Rheumatic fever can occur after an infection of the throat with a bacterium called Streptococcus pyogenes, or group A streptococcus. Group A streptococcus infections of the throat cause strep throat or, less commonly, scarlet fever. Group A streptococcus infections of the skin or other parts of the body rarely trigger rheumatic fever.

The exact link between strep infection and rheumatic fever isn't clear, but it appears that the bacterium "plays tricks" on the immune system. The strep bacterium contains a protein similar to one found in certain tissues of the body. Therefore, immune system cells that would normally target the bacterium may treat the body's own tissues as if they were infectious agents — particularly tissues of the heart, joints, skin and central nervous system. This immune system reaction results in inflammation.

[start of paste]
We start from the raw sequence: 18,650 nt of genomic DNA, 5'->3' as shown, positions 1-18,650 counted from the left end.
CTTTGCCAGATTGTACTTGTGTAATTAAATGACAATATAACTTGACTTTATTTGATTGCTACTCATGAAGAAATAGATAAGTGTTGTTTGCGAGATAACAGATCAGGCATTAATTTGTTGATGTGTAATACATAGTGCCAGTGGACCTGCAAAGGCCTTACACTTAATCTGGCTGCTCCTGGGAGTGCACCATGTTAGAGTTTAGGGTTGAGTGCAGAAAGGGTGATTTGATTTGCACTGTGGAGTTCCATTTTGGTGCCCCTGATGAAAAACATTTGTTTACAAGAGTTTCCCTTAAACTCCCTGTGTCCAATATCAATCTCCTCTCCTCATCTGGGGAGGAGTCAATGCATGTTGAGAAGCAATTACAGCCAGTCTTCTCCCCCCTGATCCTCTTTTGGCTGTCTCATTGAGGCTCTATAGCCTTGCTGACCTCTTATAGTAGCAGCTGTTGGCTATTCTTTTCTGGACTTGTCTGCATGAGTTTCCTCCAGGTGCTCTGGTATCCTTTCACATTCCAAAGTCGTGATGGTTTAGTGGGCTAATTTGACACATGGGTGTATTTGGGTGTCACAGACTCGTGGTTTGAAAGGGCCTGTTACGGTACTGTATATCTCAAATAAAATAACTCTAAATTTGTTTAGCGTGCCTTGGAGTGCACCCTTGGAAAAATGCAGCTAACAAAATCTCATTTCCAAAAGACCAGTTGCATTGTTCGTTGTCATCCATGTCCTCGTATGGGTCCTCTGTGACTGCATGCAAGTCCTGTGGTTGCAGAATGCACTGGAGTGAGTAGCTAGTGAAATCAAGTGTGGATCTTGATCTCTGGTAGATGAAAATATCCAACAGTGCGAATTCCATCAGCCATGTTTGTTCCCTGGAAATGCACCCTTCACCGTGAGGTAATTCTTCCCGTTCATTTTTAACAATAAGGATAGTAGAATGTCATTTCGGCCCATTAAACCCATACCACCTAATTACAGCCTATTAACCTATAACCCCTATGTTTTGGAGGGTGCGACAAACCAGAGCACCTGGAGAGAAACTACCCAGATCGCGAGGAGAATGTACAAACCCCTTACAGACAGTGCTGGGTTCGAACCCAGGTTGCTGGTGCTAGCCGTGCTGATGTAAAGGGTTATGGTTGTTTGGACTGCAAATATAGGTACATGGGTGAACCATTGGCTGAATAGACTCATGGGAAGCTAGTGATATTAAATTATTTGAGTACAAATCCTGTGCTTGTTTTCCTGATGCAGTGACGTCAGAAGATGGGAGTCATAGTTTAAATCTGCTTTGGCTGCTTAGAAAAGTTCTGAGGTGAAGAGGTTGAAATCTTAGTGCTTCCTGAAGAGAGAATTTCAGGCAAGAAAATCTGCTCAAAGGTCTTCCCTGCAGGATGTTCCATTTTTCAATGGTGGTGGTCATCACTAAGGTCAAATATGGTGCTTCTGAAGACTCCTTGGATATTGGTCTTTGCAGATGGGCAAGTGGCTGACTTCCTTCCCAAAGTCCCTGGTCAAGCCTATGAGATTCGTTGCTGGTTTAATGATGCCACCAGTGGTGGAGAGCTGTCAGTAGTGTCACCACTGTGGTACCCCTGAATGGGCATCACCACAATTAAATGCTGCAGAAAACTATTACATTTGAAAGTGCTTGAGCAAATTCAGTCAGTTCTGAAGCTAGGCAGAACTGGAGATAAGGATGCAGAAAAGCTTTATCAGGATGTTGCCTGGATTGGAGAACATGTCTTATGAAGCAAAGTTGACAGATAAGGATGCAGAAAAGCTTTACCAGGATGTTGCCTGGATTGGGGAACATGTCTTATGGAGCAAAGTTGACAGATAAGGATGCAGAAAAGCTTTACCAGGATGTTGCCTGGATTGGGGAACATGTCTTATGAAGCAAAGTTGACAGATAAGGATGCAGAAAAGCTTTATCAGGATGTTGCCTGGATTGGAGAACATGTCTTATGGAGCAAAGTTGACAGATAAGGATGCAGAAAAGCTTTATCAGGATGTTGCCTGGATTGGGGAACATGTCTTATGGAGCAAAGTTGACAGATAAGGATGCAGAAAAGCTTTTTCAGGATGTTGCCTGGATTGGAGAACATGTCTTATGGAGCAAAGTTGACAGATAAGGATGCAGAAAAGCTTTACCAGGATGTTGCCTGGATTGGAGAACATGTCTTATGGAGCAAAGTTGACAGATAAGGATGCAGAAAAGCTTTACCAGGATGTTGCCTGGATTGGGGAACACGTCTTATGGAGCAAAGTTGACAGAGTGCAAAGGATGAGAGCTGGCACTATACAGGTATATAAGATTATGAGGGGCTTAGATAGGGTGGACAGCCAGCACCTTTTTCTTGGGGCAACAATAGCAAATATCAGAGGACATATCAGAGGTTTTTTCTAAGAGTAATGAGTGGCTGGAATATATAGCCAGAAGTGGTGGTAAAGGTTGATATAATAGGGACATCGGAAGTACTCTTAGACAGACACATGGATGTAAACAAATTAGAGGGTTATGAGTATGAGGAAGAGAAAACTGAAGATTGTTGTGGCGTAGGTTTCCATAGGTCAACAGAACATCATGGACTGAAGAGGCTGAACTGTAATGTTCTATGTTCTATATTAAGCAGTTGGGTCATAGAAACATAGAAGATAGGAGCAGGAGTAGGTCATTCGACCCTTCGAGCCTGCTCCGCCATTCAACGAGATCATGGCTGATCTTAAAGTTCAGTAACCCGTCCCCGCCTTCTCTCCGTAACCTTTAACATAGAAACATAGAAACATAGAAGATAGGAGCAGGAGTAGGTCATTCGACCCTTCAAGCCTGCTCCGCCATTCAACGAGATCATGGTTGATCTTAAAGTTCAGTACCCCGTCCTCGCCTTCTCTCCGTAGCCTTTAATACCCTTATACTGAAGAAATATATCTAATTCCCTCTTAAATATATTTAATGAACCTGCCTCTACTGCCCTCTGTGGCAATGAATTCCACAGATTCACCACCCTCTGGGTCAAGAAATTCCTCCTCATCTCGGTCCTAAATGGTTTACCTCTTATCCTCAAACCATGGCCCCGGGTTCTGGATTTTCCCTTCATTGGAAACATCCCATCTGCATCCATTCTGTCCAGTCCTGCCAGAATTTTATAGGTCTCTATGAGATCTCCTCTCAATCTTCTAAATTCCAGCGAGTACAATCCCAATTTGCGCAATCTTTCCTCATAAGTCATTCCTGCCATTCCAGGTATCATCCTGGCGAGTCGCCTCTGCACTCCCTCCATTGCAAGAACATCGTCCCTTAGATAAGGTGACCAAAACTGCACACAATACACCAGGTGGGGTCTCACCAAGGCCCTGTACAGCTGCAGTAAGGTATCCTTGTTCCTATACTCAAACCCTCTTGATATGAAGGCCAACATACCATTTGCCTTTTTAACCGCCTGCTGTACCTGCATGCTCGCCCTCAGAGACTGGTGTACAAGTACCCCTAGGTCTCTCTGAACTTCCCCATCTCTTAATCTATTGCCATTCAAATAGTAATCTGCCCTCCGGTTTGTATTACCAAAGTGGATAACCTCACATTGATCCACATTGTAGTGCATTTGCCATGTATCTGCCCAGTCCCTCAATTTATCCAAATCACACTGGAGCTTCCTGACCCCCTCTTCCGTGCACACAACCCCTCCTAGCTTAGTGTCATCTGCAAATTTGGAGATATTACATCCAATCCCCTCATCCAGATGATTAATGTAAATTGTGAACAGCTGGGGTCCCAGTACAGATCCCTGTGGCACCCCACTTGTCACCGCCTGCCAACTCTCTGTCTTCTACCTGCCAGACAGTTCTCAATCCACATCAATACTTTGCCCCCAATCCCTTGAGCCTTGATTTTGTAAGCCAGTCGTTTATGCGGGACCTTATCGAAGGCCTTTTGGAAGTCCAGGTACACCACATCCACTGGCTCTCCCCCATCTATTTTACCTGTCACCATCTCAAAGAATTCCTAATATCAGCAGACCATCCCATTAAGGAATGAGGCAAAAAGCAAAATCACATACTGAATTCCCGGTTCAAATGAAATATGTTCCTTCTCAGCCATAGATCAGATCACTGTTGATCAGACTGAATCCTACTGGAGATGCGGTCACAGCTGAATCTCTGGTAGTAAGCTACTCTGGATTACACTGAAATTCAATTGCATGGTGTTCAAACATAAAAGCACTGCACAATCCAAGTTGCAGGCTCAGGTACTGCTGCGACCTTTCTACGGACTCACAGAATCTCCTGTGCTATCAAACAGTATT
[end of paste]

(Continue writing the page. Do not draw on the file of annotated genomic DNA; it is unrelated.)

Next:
If your child receives prompt and complete treatment with an antibiotic to eliminate strep bacteria — in other words, taking all doses of the medication as prescribed — there's little to no chance of developing rheumatic fever. If your child has one or more episodes of strep throat or scarlet fever that aren't treated or not treated completely, he or she may — but won't necessarily — develop rheumatic fever.

Feb. 18, 2014